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IE 10 'Do Not Track' Tracked in D.C.

Even when Microsoft does good it gets knocked around. Take Do Not Track (DNT). This does as it says if data brokers comply. The W3C Web standard will make it so your clickstream data isn't collected by data-hungry Web marketers who love to use it against you. Oh, and this data gets passed around more than playing cards at a Penn & Teller show.

Microsoft thought it was doing a good thing when it decided it (DNT) should be a default setting in IE 10. I mean, how much trouble do we all get into when we neglect to do something we probably should and don't know we can do?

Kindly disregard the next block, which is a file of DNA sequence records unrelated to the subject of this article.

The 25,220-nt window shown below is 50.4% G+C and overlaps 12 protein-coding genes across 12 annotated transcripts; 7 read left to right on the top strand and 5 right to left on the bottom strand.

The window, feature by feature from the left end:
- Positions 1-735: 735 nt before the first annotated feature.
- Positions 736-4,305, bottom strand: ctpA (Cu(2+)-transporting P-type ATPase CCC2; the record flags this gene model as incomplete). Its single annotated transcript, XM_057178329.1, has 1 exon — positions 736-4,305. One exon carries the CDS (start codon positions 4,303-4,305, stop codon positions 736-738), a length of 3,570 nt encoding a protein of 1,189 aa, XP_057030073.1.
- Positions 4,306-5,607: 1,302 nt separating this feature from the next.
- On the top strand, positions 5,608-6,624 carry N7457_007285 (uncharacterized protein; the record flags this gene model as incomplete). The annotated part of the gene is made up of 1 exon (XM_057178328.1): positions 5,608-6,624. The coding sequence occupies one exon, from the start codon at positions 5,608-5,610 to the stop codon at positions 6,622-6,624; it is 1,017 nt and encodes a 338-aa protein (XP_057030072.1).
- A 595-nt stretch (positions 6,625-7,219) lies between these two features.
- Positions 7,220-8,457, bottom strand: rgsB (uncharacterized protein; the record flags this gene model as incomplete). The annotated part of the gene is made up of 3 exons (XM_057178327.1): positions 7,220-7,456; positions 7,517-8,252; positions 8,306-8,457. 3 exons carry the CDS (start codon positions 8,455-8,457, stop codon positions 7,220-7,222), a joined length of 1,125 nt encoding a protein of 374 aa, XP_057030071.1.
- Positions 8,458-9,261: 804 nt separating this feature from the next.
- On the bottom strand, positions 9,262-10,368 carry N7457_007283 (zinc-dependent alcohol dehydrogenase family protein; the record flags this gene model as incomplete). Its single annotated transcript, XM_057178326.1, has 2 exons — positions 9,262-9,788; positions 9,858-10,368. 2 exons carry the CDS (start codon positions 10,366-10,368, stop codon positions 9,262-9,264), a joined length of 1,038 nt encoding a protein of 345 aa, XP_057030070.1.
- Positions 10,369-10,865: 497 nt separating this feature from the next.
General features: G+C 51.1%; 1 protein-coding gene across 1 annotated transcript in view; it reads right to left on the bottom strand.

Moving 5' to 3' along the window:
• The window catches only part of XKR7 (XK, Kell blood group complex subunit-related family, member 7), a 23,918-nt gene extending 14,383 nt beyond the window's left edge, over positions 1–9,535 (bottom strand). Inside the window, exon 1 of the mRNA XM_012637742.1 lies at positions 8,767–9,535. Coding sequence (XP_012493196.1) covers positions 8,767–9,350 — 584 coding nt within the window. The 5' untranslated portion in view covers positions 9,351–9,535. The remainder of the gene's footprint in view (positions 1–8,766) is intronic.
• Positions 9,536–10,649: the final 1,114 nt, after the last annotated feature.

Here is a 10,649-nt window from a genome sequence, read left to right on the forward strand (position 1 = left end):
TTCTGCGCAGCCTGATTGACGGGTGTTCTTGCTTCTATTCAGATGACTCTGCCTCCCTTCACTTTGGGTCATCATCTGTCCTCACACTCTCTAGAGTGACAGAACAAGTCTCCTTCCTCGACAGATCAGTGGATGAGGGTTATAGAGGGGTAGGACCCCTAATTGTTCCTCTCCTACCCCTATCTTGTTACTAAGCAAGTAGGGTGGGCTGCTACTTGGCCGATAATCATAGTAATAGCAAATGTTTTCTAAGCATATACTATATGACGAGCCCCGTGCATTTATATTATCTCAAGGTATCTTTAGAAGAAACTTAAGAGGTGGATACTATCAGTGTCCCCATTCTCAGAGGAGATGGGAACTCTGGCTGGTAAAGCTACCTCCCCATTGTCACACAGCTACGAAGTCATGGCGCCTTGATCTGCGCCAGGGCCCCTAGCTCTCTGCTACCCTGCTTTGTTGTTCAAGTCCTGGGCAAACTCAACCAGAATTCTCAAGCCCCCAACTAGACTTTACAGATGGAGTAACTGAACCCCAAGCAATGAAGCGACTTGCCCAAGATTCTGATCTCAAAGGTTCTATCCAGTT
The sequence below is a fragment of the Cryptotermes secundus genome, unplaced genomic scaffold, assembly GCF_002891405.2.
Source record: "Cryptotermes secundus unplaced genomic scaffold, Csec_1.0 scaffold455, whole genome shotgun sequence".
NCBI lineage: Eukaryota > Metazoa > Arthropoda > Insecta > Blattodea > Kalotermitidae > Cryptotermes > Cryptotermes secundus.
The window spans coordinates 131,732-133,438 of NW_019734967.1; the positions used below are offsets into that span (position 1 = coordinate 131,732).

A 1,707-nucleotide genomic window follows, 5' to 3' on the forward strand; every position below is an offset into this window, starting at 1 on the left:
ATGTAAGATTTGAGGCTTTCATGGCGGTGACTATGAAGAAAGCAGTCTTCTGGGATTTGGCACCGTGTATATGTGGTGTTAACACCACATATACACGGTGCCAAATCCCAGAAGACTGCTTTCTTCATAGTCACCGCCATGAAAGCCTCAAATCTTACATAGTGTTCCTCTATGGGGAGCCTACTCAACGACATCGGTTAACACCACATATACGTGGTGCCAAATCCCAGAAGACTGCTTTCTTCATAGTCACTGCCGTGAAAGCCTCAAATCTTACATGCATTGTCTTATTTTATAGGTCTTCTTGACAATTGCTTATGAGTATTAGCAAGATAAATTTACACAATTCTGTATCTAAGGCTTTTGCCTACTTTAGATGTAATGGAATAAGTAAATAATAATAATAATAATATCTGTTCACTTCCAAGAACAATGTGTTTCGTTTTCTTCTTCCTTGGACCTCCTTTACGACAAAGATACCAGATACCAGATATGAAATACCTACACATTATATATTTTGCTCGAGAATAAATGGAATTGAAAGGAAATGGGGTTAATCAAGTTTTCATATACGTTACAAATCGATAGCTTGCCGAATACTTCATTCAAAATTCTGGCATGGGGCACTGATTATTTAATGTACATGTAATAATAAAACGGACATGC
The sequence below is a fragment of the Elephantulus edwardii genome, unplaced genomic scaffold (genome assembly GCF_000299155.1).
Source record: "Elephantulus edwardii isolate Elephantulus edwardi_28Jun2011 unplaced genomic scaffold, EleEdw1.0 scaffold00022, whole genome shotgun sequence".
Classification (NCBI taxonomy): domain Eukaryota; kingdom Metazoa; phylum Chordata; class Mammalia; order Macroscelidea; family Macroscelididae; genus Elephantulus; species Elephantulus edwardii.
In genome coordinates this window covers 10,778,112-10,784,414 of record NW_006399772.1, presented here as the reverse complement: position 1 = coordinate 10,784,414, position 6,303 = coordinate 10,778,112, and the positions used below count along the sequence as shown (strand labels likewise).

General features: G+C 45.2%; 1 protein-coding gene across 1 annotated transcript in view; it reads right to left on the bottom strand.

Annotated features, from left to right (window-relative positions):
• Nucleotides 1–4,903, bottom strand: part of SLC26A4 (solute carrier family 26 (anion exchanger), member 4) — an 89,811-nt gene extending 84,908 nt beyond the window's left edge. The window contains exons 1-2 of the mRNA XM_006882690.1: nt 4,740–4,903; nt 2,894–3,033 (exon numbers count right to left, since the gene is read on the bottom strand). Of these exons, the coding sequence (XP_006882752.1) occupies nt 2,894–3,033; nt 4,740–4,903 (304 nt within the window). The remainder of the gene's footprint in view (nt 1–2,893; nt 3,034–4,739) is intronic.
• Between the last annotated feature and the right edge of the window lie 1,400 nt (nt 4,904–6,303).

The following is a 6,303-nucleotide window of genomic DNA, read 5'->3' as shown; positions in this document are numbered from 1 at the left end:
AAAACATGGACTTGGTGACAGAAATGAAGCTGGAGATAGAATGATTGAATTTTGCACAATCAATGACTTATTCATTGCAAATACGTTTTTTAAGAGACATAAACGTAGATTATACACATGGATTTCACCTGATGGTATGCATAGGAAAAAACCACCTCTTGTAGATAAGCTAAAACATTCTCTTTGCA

For some reason the W3C thinks we should all opt-in to Do Not Track as if everyone understands the concept of clickstream data. A little optimistic, no?

So who's giving Redmond this hard time? The U.S. government

The spec, which like most Web specs is almost never really done, was the subject of a meeting of the Congressional Bi-Partisan Privacy Caucus (and it was a fan of Microsoft's default ways).

The FTC fought Microsoft on antitrust grounds in the '90s. Now, at least one Commissioner doesn't like Microsoft deciding on what is best for consumers when it comes to Do Not Track.

But just as you can opt-in, can't you opt-out FTC?

Whose side are you on? Cast your vote at dbarney@redmondmag.com.

Posted by Doug Barney on 06/25/2012 at 1:19 PM


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